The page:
Cancer is one of the world's greatest health afflictions because, unlike some diseases, it is a moving target, constantly evolving to evade and resist treatment.
In a paper published in Nature, researchers at University of California San Diego School of Medicine and the UC San Diego branch of the Ludwig Institute for Cancer Research, with colleagues in New York and the United Kingdom, describe how a phenomenon known as "chromothripsis" breaks up chromosomes, which then reassemble in ways that ultimately promote cancer cell growth.
Chromothripsis is a catastrophic mutational event in a cell's history that involves massive rearrangement of its genome, as opposed to a gradual acquisition of rearrangements and mutations over time. Genomic rearrangement is a key characteristic of many cancers, allowing mutated cells to grow or grow faster, unaffected by anti-cancer therapies.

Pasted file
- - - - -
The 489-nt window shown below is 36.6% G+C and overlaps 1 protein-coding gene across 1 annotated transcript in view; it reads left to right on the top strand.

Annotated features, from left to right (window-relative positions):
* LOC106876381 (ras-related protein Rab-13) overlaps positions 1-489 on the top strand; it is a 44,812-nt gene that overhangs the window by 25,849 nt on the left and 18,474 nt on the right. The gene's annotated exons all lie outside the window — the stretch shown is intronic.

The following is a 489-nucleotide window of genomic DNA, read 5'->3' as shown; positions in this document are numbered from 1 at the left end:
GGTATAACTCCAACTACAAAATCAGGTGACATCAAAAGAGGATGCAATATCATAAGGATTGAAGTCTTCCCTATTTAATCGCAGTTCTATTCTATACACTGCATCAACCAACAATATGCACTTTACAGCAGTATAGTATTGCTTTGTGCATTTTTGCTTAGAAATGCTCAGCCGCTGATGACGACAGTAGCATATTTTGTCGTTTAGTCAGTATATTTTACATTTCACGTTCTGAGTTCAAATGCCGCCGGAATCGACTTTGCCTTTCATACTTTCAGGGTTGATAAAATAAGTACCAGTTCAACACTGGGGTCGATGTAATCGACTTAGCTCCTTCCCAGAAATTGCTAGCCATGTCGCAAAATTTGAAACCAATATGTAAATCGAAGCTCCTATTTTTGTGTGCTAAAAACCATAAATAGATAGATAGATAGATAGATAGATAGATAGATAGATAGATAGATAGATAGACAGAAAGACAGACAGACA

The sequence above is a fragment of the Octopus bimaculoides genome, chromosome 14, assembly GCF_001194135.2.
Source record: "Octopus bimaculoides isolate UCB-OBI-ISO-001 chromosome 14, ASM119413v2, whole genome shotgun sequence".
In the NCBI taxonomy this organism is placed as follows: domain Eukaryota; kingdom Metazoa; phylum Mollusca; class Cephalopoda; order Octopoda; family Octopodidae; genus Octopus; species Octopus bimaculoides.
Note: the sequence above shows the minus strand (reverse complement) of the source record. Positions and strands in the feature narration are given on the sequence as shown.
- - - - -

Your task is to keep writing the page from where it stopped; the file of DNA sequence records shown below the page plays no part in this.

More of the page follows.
"These rearrangements can occur in a single step," said first author Ofer Shoshani, PhD, a postdoctoral fellow in the lab of the paper's co-senior author Don Cleveland, PhD, professor of medicine, neurosciences and cellular and molecular medicine at UC San Diego School of Medicine.
"During chromothripsis, a chromosome in a cell is shattered into many pieces, hundreds in some cases, followed by reassembly in a shuffled order. Some pieces get lost while others persist as extra-chromosomal DNA (ecDNA). Some of these ecDNA elements promote cancer cell growth and form minute-sized chromosomes called 'double minutes.'"